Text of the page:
Last week it was reported that the government had prepared the paperwork for advertising 700 positions in the broader public service. The jobs were at different levels, ranging from labourers to top posts in ministries. Nobody questioned the government plan because no political parties wanted to be seen opposing more people getting public sector jobs for life.
In the past, the role of questioning the mindless hiring of public employees and the effects it would have on public finance belonged exclusively to Disy, the only party to argue for economic prudence, but since the election of President Anastasiades, it no longer does this. In the last few years it has either kept quiet or, quite embarrassingly, applauded government job creation that pushes up the already high public sector payroll.
There is therefore nobody to call the government into account and to warn that this is not the time to hire staff for the already bloated public sector. Nobody dares to make the comparison with the private sector, which is certainly not hiring anyone in these economic conditions – businesses are using government schemes to avoid laying off workers but others are already streamlining their operations in anticipation of a difficult year ahead.
Should not the state consider economic conditions and prospects before embarking on a hiring policy? Public debt has risen to 120 per cent of GDP, the economy is expected to shrink by at least seven per cent this year and state revenue has taken a massive hit. If there was some guarantee there would be a turnaround in a few months, the government may have got away with this but nobody knows when the recovery will happen. It could be next year, but it might not be. What would the government do then?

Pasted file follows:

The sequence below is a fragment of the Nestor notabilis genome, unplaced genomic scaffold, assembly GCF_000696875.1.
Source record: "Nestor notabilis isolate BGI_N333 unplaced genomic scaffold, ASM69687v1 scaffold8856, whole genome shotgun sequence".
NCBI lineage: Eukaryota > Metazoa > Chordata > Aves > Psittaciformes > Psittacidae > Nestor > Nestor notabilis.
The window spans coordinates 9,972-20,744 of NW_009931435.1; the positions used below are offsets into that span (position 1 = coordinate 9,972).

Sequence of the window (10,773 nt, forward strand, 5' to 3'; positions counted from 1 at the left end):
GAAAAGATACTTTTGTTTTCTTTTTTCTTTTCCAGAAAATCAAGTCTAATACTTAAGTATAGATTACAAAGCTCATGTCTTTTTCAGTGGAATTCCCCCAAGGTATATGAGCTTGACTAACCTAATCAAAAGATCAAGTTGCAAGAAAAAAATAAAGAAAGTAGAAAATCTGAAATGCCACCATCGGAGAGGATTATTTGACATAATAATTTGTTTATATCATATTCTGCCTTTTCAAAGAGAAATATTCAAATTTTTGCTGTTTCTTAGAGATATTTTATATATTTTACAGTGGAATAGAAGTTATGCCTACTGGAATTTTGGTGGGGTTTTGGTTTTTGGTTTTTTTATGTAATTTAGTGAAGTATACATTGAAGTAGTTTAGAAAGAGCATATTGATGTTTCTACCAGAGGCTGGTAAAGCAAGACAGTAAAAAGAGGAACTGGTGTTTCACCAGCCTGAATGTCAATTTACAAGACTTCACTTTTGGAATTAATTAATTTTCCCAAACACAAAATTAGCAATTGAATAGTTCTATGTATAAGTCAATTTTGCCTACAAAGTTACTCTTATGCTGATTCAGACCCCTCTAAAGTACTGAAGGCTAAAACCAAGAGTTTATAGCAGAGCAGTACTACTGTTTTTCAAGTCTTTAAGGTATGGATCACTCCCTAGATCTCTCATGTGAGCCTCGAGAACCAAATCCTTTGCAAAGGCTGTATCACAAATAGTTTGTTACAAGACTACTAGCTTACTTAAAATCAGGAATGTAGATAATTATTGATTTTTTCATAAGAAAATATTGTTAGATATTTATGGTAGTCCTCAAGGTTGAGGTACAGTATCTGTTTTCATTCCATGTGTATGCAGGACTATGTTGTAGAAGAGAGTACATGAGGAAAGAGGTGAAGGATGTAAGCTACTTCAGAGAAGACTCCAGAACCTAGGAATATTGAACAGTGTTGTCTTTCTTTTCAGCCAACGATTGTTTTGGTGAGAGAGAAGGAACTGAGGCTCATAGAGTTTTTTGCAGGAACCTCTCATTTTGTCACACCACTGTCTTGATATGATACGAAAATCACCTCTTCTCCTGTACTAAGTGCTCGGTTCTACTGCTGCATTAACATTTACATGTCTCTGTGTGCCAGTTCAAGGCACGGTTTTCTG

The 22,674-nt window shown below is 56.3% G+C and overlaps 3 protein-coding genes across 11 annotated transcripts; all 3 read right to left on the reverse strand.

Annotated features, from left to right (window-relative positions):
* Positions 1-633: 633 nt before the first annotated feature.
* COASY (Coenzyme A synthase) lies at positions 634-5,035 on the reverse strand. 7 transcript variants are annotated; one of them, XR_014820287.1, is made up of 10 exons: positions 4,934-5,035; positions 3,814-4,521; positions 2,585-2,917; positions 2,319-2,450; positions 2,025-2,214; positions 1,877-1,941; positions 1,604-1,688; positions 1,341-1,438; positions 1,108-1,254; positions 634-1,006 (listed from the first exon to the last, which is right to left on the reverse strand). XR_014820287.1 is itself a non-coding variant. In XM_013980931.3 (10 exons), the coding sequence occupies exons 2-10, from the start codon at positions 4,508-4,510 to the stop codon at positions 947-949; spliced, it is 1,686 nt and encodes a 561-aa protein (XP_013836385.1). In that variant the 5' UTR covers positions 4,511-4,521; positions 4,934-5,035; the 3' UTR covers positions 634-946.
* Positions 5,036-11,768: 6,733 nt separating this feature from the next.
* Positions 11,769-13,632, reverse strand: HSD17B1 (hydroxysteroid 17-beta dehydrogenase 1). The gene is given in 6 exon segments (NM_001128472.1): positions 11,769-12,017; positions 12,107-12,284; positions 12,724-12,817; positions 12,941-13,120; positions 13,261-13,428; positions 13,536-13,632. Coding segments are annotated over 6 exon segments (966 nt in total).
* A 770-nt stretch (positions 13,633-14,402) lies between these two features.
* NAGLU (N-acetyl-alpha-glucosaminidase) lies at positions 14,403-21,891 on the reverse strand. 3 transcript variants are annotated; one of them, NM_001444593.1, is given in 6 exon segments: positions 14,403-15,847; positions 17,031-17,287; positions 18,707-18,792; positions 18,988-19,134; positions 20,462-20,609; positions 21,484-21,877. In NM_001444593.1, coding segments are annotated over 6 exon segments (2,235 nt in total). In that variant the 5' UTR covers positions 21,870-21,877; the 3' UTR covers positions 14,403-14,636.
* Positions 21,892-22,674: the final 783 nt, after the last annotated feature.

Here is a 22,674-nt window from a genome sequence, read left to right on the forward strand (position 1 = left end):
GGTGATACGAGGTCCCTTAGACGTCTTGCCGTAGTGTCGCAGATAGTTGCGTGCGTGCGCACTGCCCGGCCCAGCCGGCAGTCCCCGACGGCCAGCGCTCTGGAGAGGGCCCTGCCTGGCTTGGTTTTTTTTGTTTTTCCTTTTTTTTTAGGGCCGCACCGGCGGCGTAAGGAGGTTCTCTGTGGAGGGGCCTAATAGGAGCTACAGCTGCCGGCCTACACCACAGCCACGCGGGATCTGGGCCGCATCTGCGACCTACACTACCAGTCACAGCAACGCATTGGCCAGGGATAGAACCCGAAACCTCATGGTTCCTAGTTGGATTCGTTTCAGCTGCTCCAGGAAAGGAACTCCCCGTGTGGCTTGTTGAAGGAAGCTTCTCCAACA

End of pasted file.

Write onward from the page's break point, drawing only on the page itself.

In uncertain economic conditions, a business would exercise prudence and show caution to avoid difficulties in the future. It would certainly not hire more staff if its revenue its steadily falling and the economy is contracting. Why would the state be any different? It is now faced with a widening budget deficit, high public debt which it should not want to increase and the prospect of having to extend its support schemes for protecting jobs for many more months.
Under these circumstances, a responsible government should be preparing an action plan for dealing with the possibility of an extended recession. It should explore the option of cutting the public sector payroll, which is its main expenditure. It might not need to resort to such a measure but this is what it should be prepared for instead of adding another 700 workers that are not needed.